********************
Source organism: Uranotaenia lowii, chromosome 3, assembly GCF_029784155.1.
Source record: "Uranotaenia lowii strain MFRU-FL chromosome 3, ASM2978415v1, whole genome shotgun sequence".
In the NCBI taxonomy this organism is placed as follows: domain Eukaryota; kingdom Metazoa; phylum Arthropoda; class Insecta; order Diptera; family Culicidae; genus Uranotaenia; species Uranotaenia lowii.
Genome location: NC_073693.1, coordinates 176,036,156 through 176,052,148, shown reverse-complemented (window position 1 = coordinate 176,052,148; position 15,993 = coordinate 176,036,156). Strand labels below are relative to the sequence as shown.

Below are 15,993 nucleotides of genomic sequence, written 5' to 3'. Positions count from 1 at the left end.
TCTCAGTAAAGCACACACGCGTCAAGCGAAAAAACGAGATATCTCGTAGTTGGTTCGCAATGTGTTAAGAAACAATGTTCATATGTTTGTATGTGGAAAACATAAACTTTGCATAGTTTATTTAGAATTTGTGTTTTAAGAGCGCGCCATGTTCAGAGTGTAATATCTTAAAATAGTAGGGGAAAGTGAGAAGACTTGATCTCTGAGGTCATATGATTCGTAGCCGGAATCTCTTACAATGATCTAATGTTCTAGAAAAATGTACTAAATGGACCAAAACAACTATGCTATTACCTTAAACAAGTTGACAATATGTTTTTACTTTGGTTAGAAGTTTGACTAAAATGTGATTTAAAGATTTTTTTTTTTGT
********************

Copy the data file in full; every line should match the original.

Source organism: Uranotaenia lowii, chromosome 3, assembly GCF_029784155.1.
Source record: "Uranotaenia lowii strain MFRU-FL chromosome 3, ASM2978415v1, whole genome shotgun sequence".
In the NCBI taxonomy this organism is placed as follows: domain Eukaryota; kingdom Metazoa; phylum Arthropoda; class Insecta; order Diptera; family Culicidae; genus Uranotaenia; species Uranotaenia lowii.
Genome location: NC_073693.1, coordinates 176,036,156 through 176,052,148, shown reverse-complemented (window position 1 = coordinate 176,052,148; position 15,993 = coordinate 176,036,156). Strand labels below are relative to the sequence as shown.

Below are 15,993 nucleotides of genomic sequence, written 5' to 3'. Positions count from 1 at the left end.
TCTCAGTAAAGCACACACGCGTCAAGCGAAAAAACGAGATATCTCGTAGTTGGTTCGCAATGTGTTAAGAAACAATGTTCATATGTTTGTATGTGGAAAACATAAACTTTGCATAGTTTATTTAGAATTTGTGTTTTAAGAGCGCGCCATGTTCAGAGTGTAATATCTTAAAATAGTAGGGGAAAGTGAGAAGACTTGATCTCTGAGGTCATATGATTCGTAGCCGGAATCTCTTACAATGATCTAATGTTCTAGAAAAATGTACTAAATGGACCAAAACAACTATGCTATTACCTTAAACAAGTTGACAATATGTTTTTACTTTGGTTAGAAGTTTGACTAAAATGTGATTTAAAGATTTTTTTTTTTGT